“An audience with young monks”

Bagan, Myanmar. November 2019. (15 photos)

This is Part 3 of my posts about Myanmar, and Part 4 of my posts about my near month-long visit to Myanmar, Thailand and Singapore in November 2019.

Before arriving in Myanmar I was hopeful of seeing and photographing some Buddhist Monks, up close and personal. Beyond my wildest dreams, that chance came in Bagan.

The story of this post begins the evening before the day of the full moon of Tazaungmon, the eighth month of the Burmese calendar. It is the time the Burmese celebrate the Tazaungdaing Festival (Burmese: တန်ဆောင်တိုင်ပွဲတော်), also known as the Festival of Lights. It is a national holiday in Myanmar and marks the end of the rainy season. It also marks the end of the Kahtein season, during which monks are offered new robes and alms.

For the evening before the day of the full moon, my guide in Bagan suggested we go out to a temple complex, where there would be illuminations.


Locals light candles on and around the temples. It creates a beautiful ambience.

“Fly away”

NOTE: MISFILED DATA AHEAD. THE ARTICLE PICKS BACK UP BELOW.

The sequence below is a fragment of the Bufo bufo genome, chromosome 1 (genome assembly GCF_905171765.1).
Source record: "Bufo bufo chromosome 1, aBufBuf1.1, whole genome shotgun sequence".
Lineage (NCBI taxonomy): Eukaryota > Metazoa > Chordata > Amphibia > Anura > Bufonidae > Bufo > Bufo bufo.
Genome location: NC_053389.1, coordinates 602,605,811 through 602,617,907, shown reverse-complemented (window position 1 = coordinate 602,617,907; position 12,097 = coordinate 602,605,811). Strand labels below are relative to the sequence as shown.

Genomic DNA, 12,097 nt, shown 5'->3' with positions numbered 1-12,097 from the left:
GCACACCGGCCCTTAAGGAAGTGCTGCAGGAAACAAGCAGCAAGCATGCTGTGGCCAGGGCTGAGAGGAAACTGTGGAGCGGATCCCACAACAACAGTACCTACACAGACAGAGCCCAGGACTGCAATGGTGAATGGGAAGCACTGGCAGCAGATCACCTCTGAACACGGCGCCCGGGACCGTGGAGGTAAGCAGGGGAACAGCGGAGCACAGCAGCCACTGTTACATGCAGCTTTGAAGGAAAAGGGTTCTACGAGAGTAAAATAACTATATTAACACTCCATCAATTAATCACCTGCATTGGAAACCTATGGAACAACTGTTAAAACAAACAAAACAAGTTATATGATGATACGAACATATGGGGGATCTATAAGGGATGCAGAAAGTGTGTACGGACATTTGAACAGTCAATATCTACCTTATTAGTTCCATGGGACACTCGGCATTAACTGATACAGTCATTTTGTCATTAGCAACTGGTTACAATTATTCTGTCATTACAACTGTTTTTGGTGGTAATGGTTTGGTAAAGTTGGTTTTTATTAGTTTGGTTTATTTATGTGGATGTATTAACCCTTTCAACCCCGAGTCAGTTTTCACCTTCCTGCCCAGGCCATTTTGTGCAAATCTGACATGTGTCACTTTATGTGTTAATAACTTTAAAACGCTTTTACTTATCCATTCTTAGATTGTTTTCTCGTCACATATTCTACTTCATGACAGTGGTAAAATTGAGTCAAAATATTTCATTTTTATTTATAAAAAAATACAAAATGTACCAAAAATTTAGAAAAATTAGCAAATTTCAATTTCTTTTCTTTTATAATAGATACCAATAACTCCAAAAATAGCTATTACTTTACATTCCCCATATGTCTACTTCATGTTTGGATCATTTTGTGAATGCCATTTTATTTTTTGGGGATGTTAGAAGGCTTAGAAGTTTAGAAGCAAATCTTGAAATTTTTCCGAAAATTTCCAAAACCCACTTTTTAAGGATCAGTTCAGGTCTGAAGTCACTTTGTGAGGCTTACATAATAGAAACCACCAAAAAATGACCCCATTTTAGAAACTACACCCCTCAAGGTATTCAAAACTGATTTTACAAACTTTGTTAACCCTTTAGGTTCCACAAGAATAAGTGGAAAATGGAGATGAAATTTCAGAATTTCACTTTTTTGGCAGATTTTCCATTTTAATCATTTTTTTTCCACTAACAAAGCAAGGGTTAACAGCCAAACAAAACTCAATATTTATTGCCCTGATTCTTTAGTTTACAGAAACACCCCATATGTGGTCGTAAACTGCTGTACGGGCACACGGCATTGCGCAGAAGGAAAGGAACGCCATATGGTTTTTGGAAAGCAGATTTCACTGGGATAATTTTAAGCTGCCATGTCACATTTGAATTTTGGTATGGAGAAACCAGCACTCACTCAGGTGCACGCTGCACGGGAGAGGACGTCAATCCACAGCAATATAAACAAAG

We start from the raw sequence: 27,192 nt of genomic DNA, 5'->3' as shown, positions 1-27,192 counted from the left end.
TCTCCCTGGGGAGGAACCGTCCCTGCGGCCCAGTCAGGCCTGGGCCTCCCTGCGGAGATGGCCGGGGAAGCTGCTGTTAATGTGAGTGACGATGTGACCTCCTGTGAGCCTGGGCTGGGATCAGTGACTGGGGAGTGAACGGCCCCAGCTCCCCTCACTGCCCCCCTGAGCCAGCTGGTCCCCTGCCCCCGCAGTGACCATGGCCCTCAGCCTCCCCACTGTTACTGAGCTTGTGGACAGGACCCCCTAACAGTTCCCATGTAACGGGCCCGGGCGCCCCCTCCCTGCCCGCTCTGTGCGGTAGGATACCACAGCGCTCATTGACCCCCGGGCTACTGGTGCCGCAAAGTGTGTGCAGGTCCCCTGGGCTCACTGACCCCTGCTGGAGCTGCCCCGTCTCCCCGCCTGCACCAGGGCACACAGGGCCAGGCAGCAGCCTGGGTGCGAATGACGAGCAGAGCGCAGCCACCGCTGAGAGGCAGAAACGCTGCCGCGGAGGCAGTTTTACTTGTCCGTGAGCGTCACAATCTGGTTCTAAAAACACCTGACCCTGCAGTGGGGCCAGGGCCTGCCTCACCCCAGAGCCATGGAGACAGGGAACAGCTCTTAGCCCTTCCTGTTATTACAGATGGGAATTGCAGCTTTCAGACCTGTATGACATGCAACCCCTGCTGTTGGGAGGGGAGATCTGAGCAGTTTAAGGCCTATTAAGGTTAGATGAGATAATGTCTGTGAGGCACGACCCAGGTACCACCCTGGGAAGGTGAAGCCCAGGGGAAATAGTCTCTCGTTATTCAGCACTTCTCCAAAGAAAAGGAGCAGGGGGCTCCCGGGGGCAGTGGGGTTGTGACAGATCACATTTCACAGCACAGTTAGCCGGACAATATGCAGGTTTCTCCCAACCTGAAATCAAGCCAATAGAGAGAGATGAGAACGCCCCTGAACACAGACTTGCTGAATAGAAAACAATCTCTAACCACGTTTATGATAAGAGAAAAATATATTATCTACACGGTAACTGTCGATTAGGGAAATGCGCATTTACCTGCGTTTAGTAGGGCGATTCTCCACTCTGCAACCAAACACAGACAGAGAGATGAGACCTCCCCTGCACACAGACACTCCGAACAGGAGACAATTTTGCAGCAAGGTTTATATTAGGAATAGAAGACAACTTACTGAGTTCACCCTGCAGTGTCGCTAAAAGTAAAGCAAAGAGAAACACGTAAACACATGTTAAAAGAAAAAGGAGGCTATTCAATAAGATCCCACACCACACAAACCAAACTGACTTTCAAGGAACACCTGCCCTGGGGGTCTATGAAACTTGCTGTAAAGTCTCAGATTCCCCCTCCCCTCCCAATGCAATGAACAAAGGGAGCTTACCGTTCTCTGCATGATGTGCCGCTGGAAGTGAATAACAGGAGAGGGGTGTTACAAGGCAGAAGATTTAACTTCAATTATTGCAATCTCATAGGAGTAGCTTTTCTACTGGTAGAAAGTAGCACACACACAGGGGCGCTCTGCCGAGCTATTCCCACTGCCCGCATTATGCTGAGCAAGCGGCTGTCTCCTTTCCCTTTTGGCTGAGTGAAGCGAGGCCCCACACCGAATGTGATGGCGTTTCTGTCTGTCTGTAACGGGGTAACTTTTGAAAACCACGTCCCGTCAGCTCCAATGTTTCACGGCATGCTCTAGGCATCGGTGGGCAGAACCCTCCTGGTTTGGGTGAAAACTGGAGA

Locals also light candles inside lightweight paper lanterns. As the air heats up, the lanterns take flight into the cool night air. I can assure you it was quite a delight to see one’s balloon take flight.

“Lighting the night”

Of course there were hundreds of paper lanterns taking flight that night. As you might expect, a few catch fire and never make it into the sky.

“Into the night”

The sight of all those balloons floating away was quite special.

Then my guide told me that in Taunggyi, about 230km to the east, the locals attach fireworks to their balloons which then explode overhead. OK, I’m adding that to the list for next time.

The next morning, the actual day of the full moon, my guide took me to the Shwezigon Pagoda where Buddhist Monks from all the surrounding temples were gathering to celebrate and collect alms from well-wishers. This was my chance to meet and photograph a few monks.